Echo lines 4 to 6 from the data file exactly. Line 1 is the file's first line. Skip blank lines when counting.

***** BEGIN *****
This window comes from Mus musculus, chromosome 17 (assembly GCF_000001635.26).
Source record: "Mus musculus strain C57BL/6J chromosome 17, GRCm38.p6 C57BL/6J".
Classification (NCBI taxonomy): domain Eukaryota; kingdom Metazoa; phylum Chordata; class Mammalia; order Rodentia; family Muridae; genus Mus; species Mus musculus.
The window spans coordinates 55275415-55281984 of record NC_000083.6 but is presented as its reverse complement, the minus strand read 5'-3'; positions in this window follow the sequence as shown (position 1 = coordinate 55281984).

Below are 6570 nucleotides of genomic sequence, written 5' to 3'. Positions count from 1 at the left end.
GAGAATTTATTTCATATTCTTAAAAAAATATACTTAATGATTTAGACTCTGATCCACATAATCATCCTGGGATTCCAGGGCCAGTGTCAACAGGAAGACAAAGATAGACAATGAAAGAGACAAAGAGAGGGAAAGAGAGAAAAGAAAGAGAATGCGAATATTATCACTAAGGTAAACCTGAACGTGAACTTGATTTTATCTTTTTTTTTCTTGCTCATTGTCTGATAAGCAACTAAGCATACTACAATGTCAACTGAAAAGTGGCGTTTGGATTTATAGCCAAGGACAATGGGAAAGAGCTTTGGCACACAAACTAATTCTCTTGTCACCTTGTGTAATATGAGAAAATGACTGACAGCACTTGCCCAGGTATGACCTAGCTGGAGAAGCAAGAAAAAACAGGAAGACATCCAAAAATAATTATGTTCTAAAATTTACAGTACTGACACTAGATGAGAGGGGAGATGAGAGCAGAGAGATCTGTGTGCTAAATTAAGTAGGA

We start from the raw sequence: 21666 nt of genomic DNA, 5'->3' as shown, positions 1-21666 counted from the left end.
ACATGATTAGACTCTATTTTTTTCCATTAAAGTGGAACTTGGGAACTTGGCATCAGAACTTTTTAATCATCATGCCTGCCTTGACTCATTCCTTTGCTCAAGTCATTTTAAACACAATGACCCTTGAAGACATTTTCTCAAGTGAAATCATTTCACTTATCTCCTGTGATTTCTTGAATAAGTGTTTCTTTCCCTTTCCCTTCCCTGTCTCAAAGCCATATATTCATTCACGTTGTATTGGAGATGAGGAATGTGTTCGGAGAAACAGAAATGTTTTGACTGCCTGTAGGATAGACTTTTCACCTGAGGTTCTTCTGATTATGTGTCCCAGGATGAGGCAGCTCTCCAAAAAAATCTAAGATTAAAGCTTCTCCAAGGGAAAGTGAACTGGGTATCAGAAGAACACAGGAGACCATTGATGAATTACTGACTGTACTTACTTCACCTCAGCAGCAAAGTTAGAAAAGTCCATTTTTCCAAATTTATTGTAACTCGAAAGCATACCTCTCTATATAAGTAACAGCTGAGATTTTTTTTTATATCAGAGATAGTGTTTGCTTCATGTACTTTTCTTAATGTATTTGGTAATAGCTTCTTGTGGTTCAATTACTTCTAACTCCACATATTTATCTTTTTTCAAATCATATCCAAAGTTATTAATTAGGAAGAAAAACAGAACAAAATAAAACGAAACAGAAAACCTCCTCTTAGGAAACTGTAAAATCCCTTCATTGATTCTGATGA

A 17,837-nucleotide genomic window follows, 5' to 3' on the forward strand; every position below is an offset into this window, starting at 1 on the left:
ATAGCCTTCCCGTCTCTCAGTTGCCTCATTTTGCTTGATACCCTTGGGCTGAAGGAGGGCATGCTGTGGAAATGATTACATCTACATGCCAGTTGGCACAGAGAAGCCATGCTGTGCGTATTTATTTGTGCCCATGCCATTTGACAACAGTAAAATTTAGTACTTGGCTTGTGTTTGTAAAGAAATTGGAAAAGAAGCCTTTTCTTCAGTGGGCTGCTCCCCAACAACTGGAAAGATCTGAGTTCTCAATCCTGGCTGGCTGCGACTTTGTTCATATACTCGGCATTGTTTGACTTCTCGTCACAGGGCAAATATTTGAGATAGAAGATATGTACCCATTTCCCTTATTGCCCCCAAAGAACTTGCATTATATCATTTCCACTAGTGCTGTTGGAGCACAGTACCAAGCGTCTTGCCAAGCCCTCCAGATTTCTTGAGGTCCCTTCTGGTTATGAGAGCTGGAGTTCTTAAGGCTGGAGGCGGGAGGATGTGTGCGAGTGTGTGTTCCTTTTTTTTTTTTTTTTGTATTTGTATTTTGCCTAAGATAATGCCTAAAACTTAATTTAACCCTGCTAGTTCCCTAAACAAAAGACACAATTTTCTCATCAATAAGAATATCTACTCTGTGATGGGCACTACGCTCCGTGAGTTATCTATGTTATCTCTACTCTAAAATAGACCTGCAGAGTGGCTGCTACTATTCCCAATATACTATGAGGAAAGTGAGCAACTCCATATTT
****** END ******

The window spans coordinates 55275415-55281984 of record NC_000083.6 but is presented as its reverse complement, the minus strand read 5'-3'; positions in this window follow the sequence as shown (position 1 = coordinate 55281984).

Below are 6570 nucleotides of genomic sequence, written 5' to 3'. Positions count from 1 at the left end.
GAGAATTTATTTCATATTCTTAAAAAAATATACTTAATGATTTAGACTCTGATCCACATAATCATCCTGGGATTCCAGGGCCAGTGTCAACAGGAAGACAAAGATAGACAATGAAAGAGACAAAGAGAGGGAAAGAGAGAAAAGAAAGAGAATGCGAATATTATCACTAAGGTAAACCTGAACGTGAACTTGATTTTATCTTTTTTTTTCTTGCTCATTGTCTGATAAGCAACTAAGCATACTACAATGTCAACTGAAAAGTGGCGTTTGGATTTATAGCCAAGGACAATGGGAAAGAGCTTTGGCACACAAACTAATTCTCTTGTCACCTTGTGTAATATGAGAAAATGACTGACAGCACTTGCCCAGGTATGACCTAGCTGGAGAAGCAAGAAAAAACAGGAAGACATCCAAAAATAATTATGTTCTAAAATTTACAGTACTGACACTAGATGAGAGGGGAGATGAGAGCAGAGAGATCTGTGTGCTAAATTAAGTAGGA